Sharon Shalom

Redemption not destruction: What the elders in my village taught me

This is not the destruction of the Third Temple. It's the construction of another floor inside the Third Temple.
(Image courtesy of author)

Although it happened decades ago, I still clearly remember the moment when two Jews from the Land of Israel arrived in our village in Ethiopia. They looked like beings from another world. Their faces seemed to be like those of God’s ministering angels. We all wanted to grab their clothes because we knew that they were Jews from Jerusalem. We did not check whether they were Sephardic or Ashkenazi, left-wing or right-wing.

It is true, that later, when we, the Ethiopian immigrants, arrived in Israel, the rabbinical hegemony of the State cast doubts about our Judaism. They asked us to convert according to the most severe halachic standards and even required that men undergo a second, symbolic circumcision that drew blood from the relevant organ. If that was not enough, after years in which we donated blood as loyal citizens concerned about our fellow countrymen, we learned that the blood bank was ordered not to save our blood or use it to save lives.

We Ethiopian immigrants, wanted a loving partnership with our fellow Jews in the State of Israel so much that we were ready to do almost anything to belong. We did not want a “divorce” from the State of Israel and its citizens. We believed we are all brothers, so we were nice to our “partners” who treated us like some kind of monster.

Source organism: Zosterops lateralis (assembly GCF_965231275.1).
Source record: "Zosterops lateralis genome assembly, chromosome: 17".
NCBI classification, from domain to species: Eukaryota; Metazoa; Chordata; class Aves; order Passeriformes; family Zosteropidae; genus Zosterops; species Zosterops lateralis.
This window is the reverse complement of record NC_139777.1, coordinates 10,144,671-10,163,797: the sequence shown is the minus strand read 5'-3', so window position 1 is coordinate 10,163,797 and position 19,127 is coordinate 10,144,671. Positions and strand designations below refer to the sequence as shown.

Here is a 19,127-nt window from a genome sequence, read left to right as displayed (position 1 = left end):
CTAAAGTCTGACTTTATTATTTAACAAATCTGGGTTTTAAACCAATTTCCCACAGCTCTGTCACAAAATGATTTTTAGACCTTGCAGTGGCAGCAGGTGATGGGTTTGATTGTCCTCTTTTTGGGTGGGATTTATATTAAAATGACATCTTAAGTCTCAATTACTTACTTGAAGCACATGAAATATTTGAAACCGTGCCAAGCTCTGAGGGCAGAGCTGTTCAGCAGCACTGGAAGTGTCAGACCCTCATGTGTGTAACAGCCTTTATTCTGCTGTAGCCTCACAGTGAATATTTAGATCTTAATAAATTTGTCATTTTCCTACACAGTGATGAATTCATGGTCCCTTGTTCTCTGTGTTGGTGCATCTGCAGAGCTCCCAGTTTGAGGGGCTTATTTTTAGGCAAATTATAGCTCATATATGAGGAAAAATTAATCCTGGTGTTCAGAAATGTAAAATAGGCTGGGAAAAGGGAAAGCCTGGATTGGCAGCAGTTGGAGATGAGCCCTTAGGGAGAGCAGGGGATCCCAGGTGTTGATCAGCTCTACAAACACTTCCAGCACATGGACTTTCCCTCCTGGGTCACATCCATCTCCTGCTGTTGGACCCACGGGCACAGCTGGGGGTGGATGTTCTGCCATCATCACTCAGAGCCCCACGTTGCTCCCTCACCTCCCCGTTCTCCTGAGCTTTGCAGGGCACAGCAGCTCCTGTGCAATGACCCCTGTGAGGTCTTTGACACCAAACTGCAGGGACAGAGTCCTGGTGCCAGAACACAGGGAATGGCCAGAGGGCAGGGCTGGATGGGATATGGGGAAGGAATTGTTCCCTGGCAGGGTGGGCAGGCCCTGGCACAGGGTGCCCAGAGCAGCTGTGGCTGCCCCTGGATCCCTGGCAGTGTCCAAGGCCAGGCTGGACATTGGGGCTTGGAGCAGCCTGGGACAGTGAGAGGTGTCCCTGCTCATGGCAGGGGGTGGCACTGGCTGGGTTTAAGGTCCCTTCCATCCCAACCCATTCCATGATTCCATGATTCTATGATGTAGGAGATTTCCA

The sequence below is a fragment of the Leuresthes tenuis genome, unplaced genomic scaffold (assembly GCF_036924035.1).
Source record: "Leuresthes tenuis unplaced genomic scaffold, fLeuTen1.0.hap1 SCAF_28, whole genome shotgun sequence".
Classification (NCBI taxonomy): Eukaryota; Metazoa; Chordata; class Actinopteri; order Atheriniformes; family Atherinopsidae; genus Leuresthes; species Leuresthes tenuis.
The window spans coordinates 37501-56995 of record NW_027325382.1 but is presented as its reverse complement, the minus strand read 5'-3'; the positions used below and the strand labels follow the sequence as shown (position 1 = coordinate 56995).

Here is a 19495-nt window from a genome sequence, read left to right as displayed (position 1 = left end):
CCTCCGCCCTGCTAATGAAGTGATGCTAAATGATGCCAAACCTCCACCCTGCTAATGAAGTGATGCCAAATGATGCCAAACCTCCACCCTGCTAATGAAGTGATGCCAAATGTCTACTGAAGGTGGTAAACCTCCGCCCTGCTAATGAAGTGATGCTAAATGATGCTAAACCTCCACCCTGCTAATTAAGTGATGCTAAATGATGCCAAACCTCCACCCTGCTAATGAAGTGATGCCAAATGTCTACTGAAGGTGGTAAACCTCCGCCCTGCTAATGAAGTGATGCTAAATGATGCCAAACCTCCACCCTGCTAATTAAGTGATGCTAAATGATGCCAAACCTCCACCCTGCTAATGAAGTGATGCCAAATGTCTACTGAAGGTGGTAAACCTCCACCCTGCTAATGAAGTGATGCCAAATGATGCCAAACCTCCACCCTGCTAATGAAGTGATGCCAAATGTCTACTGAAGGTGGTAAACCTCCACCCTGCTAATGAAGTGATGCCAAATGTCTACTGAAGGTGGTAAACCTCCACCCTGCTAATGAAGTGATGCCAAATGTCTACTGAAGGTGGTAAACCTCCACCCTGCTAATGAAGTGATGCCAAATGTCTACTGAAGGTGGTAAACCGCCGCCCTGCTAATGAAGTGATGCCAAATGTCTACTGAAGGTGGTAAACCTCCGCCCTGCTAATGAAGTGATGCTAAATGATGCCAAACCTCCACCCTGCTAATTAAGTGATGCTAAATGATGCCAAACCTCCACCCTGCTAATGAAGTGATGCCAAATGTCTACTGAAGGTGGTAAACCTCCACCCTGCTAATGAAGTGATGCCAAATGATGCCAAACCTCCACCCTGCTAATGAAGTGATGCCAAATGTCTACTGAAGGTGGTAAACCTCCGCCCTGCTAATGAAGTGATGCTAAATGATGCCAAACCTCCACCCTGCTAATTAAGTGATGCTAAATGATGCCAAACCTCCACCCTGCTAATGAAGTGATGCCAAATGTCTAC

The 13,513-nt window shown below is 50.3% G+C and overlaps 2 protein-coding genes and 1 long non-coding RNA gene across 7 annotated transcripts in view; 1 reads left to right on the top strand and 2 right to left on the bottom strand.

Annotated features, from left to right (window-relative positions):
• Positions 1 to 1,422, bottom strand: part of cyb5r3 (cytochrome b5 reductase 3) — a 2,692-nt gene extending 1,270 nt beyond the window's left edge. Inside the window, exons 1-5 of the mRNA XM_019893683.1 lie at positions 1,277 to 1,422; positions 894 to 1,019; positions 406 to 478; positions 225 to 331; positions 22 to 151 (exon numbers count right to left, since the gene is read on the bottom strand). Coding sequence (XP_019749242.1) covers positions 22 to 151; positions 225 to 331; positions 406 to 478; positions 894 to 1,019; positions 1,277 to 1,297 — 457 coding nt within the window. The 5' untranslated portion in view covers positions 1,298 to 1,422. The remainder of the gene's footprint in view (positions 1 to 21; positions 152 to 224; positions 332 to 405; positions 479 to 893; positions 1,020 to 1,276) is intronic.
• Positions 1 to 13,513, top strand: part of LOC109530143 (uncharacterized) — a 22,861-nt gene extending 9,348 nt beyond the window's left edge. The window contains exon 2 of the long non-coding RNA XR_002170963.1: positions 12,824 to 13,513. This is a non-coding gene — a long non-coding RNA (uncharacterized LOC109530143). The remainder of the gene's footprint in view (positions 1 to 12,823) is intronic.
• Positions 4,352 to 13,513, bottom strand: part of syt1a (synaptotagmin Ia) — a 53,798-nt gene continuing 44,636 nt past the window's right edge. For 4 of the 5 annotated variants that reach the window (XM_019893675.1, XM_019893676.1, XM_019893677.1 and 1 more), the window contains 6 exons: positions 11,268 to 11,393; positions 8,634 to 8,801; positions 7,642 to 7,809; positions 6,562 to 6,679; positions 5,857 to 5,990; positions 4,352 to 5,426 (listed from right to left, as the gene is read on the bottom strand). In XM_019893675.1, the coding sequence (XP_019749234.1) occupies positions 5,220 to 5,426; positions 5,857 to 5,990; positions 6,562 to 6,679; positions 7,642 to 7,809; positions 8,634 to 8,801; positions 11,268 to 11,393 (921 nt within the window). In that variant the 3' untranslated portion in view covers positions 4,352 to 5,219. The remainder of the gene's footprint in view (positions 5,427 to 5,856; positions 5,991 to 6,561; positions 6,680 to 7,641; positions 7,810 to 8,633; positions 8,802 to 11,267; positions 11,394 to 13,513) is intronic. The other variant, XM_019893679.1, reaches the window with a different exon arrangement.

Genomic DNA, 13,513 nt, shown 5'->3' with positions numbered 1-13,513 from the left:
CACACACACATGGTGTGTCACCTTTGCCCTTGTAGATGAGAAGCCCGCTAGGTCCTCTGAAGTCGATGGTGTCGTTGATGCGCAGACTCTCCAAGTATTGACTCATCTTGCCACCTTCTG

Today we have already sobered up from our delusion. We are no longer ready to be anyone’s suckers. Many of us still carry scars that have not healed. Those for whom no balm will ever be found, suffer immense pain from the experience. Still we know how to show respect. We have shame. We do not shout. We have no desire for revenge. We’re not afraid of anyone. We are loving and respectful people.

In the context of the major upheaval that has been visited upon the nation following the passage by the Knesset of the “Reasonableness” law, the way that the Ethiopian community has chosen to respond to the indignities forced upon it can be seen as a type of cure for Israelis on all sides of this divide. The Ethiopian-Israeli response can be useful in the restoration of relations and mutual when one side lives with a deep sense of fear and the other side lives with a desire for revenge.

To be clear, no one on either side is going to agree to be a sucker. Both sides are partially right in their claims. For the pro-reform group, leaving the Supreme Court unreformed is like putting an idol in the Temple’s holy holies. The anti-reformers feel the same way about the possibility of allowing politicians to have supremacy over the Supreme Court. If the checks and balances are compromised, the government may enact anti-democratic laws. But there is also a need for some kind of reform because we need proper governance and representation.

The leadership in power acts like it’s in the opposition. It acts against the interests of its own citizens. Politicians call others them horrible names. For what it’s worth, during the period a few years ago when Ethiopian Jews were demonstrating for our rights, we were not called “hooligans and anarchists” like the protesters are called today. This behavior leads citizens to call the leadership a “terrorist government”. The passage of the “Reasonableness” law will severely damage the social compact between Israelis. In the short term, the supporters of the reform will pay the highest price. In the long term, there will be serious damage to the resilience of Israeli society.